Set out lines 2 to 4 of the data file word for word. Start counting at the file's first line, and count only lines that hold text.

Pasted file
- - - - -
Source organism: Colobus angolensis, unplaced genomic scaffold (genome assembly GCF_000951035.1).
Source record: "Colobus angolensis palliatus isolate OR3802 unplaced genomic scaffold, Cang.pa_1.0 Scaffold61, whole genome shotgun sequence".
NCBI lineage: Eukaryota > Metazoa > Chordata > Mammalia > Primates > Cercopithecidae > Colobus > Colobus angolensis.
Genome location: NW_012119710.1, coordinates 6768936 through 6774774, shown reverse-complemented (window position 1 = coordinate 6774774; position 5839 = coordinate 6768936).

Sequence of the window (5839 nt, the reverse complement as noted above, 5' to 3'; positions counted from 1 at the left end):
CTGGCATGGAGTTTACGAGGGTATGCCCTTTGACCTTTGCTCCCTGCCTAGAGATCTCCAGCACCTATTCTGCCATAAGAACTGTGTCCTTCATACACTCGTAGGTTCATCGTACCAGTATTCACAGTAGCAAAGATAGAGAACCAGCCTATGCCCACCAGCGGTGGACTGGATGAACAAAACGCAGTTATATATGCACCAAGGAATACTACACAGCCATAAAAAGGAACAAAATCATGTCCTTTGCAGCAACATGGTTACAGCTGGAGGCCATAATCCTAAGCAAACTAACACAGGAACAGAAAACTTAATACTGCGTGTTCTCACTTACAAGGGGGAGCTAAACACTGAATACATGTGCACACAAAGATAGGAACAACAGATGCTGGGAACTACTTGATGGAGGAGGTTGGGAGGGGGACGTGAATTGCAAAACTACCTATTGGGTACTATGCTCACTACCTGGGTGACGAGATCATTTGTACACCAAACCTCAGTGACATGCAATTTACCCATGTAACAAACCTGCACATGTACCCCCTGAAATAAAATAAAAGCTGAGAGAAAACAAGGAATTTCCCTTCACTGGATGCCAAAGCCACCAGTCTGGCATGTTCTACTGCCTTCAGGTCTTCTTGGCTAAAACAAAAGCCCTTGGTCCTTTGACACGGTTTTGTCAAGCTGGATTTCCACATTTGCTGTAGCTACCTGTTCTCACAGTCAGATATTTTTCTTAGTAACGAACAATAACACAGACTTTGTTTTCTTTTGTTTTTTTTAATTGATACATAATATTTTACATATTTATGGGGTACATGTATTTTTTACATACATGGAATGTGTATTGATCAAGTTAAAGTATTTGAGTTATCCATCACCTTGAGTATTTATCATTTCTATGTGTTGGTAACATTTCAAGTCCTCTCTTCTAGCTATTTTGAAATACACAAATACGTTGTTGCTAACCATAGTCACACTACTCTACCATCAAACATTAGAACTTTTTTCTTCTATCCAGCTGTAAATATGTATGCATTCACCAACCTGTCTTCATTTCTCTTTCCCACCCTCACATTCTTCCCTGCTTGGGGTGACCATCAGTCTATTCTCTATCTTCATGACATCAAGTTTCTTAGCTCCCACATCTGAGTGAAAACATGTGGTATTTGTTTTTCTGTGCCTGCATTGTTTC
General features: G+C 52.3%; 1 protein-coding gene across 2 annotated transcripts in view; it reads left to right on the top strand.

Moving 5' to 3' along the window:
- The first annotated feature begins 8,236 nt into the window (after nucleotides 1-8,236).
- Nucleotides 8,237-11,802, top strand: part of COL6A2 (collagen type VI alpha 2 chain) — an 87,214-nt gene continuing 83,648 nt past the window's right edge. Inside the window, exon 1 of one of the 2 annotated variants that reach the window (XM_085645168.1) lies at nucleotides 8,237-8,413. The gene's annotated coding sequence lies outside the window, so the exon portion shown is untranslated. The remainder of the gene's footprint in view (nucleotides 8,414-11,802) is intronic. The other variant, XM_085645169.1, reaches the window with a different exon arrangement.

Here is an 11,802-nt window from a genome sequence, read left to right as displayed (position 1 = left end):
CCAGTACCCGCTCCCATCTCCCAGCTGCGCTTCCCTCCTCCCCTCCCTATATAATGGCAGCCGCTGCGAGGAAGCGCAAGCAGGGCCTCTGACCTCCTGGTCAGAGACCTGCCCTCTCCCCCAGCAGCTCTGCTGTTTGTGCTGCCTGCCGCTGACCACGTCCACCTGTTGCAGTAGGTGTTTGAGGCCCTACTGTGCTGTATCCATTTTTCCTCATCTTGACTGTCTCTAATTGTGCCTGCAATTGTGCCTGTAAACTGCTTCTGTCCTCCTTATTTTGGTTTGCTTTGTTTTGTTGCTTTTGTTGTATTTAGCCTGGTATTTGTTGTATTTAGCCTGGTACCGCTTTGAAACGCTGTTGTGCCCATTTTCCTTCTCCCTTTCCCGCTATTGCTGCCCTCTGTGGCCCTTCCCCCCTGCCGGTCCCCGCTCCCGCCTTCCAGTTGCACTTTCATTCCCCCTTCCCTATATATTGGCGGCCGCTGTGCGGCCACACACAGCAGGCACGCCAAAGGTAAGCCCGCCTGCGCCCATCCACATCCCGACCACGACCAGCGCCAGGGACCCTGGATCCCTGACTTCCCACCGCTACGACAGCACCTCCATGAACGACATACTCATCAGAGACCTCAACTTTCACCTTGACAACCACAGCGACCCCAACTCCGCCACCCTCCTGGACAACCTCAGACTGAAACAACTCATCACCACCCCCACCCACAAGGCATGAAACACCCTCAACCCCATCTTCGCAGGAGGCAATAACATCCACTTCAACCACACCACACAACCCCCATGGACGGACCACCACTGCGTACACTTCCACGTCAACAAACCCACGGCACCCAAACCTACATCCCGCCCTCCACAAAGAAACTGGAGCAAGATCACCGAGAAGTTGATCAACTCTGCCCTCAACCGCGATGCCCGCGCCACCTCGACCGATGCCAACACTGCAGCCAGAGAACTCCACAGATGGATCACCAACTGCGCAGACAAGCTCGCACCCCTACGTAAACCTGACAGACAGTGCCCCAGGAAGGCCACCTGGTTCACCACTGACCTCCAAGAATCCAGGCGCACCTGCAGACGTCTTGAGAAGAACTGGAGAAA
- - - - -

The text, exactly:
Source record: "Colobus angolensis palliatus isolate OR3802 unplaced genomic scaffold, Cang.pa_1.0 Scaffold61, whole genome shotgun sequence".
NCBI lineage: Eukaryota > Metazoa > Chordata > Mammalia > Primates > Cercopithecidae > Colobus > Colobus angolensis.
Genome location: NW_012119710.1, coordinates 6768936 through 6774774, shown reverse-complemented (window position 1 = coordinate 6774774; position 5839 = coordinate 6768936).